Given that at any moment something I personally find horrific/offensive/embarrassing/inappropriate/derogatory/etc will fly out of my mouth, the epiphany I had this week is exceptional.

The only words I have ever unequivocally not regretted saying have been words of encouragement.

For some reason, giving another human positive feedback never results in me later giving myself a pep-talk about “don’t use your words”.

I don’t know if you know this, but people love getting compliments and encouragement.

I know, mind-blowing.

I personally don’t care for it too much. Any positive word or note I’ve been given I burn immediately. When someone says something kind to me I immediately flip them off and walk away.

Yeah. Right.

I LOVE positive feedback. I have saved every kind word anyone has ever written about me. Back to the fifth grade when we were all forced to write nice things down for our classmates. Half of them wrote “You played trumpet good”, like they knew, but STILL it made me feel great to get it.

Sometimes I wear clothes because I want to be complimented. Sometimes an encouraging word or a compliment can transform my entire day into something beautiful. And whenever someone says something nice to me, against my will I like them better.

Guys, there are literally no downsides to improving someone else’s day by treating them kindly and saying nice things to them. In fact, when I say something encouraging or kind, my own day improves too. It’s crazy.

It’s like giving someone a sandwich and then one magically appears on your desk. Man, people would be giving out sandwiches left and right if that was a thing.

I don’t know why it’s not like that for positive words. It should be, you’d think that’d be common. But we get caught up in all these stupid blocks:

  • I bet they hear it all the time
  • They don’t need to hear it from me
  • I don’t have time to stop and tell them
  • No one’s said anything nice to me in awhile, what’s the point
  • If I say something nice it’ll start a conversation and that would be terrible (this one might be just me)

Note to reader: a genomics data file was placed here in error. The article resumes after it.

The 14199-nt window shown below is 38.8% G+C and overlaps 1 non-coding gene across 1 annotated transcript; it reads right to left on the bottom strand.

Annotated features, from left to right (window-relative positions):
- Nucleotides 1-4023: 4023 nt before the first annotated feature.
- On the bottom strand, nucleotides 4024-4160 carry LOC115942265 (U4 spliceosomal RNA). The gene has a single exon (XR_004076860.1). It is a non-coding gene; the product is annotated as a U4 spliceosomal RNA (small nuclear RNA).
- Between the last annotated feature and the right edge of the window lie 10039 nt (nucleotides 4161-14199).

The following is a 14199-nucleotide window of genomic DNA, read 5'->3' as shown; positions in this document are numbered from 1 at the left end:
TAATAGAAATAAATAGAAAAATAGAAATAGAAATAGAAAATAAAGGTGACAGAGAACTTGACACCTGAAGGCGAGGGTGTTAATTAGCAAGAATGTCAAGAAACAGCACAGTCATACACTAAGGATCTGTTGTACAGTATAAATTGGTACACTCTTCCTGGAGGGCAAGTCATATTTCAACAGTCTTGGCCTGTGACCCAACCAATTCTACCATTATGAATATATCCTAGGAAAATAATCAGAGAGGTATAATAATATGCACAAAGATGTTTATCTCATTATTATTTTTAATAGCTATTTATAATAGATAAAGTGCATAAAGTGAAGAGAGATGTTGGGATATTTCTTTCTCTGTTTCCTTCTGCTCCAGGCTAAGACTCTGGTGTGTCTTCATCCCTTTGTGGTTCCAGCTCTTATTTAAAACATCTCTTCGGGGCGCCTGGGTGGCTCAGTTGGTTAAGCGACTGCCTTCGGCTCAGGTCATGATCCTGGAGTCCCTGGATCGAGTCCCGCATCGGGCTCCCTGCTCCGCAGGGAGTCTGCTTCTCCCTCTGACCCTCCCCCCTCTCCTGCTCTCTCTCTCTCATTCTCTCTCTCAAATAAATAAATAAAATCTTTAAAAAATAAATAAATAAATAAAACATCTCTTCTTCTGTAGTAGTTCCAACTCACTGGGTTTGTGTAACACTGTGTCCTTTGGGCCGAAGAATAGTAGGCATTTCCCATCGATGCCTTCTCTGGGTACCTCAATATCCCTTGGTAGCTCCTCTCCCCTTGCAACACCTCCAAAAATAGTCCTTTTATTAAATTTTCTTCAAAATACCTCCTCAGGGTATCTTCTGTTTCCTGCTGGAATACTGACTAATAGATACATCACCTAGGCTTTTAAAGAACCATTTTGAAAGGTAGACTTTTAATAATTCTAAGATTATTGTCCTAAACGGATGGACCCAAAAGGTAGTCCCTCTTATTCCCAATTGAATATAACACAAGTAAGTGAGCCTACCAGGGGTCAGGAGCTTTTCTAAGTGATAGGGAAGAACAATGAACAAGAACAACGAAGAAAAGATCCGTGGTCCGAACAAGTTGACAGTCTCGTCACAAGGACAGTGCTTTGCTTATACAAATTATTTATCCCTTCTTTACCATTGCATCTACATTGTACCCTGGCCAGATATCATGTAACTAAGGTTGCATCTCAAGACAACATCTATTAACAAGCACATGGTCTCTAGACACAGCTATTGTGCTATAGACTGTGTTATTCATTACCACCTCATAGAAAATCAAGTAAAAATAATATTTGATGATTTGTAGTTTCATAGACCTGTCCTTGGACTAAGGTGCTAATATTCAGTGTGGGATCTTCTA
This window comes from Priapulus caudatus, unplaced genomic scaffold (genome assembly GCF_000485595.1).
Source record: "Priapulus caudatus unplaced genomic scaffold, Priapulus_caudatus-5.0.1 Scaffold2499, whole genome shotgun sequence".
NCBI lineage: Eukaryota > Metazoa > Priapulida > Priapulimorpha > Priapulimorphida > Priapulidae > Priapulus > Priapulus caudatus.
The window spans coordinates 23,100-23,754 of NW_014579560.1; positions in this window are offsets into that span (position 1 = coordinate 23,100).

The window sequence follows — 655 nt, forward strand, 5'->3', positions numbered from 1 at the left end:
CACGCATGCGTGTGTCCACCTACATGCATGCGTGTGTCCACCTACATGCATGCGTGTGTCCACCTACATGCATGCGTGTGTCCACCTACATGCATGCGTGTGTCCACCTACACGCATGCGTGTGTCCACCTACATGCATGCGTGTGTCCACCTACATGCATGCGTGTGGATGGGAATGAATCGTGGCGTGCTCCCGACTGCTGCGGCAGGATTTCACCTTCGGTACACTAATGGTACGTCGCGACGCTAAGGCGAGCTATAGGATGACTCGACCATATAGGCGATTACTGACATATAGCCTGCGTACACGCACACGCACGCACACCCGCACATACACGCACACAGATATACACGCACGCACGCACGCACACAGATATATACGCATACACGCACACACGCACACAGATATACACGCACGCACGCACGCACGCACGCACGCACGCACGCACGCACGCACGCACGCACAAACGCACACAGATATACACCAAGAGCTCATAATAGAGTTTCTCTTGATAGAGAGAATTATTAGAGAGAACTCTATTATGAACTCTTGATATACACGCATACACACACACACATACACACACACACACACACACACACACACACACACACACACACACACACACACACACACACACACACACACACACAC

• I don’t want them to think too highly of themselves
  • Let’s not get sappy and sentimental
  • What if they take it wrong

Of course there’s more than those too. We all have weird reasons for why we don’t say nice things to others. But in my limited experience with positive expression, it does wonders. You might hear something like:

  • Really? I always thought it wasn’t…
  • You have no idea how much I needed to hear that today!
  • Thanks! I wondered if anyone noticed…
  • That makes my day
  • I was thinking it might be time to stop…
  • Seriously, thank you so much!
  • You’re amazing! Here’s a thousand dollars and a sandwich.

No that last one hasn’t happened to me. But sandwiches are amazing, and a compliment in and of themselves. To food.

I don’t know. Maybe it’s just me. But I say give it a try, you know? Just try telling someone that great thing you’ve observed about them. Don’t settle for liking a status on facebook, use your words.

I promise, this might be the only thing you say that you don’t regret.

Movie Over-Analysis: When Harry Met Sally

It is impossible for me to watch When Harry Met Sally and retain my well-adjusted single woman persona. Maybe it’s the Harry Connick Jr. music, or New York in the fall, but my guess is that it’s Harry and Sally.

My gosh, when he leaves her in the morning I turn into a pajama-clad, pint-holding, tissues-crumpled, sad-sack. I can almost feel myself becoming a cliche as I tell Harry Albright, “don’t break her heart”, repeatedly.

Of course, he never listens.

But by the end, as the credits roll and I return to my jean-clad, beer-swilling, regular-self with tear tracks on my face, it occurs to me not how important romance is, but how important relationships are.

Hold on to your shorts, I’m about to commit one of my own pet peeves by moralizing this movie. When Harry Met Sally is the epitome of this romantic relationship fixation we have in our culture.